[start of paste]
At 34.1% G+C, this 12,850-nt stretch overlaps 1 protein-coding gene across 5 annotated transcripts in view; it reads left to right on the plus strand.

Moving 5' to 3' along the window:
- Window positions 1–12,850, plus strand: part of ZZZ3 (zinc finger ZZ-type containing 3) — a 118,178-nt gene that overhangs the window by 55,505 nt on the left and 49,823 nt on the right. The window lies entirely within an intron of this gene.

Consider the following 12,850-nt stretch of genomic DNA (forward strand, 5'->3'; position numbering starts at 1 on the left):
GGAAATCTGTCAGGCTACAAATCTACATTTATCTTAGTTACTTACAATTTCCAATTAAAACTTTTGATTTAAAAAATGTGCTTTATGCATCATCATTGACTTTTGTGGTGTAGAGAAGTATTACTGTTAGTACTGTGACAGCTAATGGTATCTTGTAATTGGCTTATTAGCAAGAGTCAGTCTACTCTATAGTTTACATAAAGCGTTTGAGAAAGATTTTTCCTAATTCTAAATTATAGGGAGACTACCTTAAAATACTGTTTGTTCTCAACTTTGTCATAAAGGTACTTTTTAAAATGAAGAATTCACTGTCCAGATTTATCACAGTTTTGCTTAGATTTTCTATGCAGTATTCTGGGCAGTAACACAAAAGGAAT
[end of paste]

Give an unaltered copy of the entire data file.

At 34.1% G+C, this 12,850-nt stretch overlaps 1 protein-coding gene across 5 annotated transcripts in view; it reads left to right on the plus strand.

Moving 5' to 3' along the window:
- Window positions 1–12,850, plus strand: part of ZZZ3 (zinc finger ZZ-type containing 3) — a 118,178-nt gene that overhangs the window by 55,505 nt on the left and 49,823 nt on the right. The window lies entirely within an intron of this gene.

Consider the following 12,850-nt stretch of genomic DNA (forward strand, 5'->3'; position numbering starts at 1 on the left):
GGAAATCTGTCAGGCTACAAATCTACATTTATCTTAGTTACTTACAATTTCCAATTAAAACTTTTGATTTAAAAAATGTGCTTTATGCATCATCATTGACTTTTGTGGTGTAGAGAAGTATTACTGTTAGTACTGTGACAGCTAATGGTATCTTGTAATTGGCTTATTAGCAAGAGTCAGTCTACTCTATAGTTTACATAAAGCGTTTGAGAAAGATTTTTCCTAATTCTAAATTATAGGGAGACTACCTTAAAATACTGTTTGTTCTCAACTTTGTCATAAAGGTACTTTTTAAAATGAAGAATTCACTGTCCAGATTTATCACAGTTTTGCTTAGATTTTCTATGCAGTATTCTGGGCAGTAACACAAAAGGAAT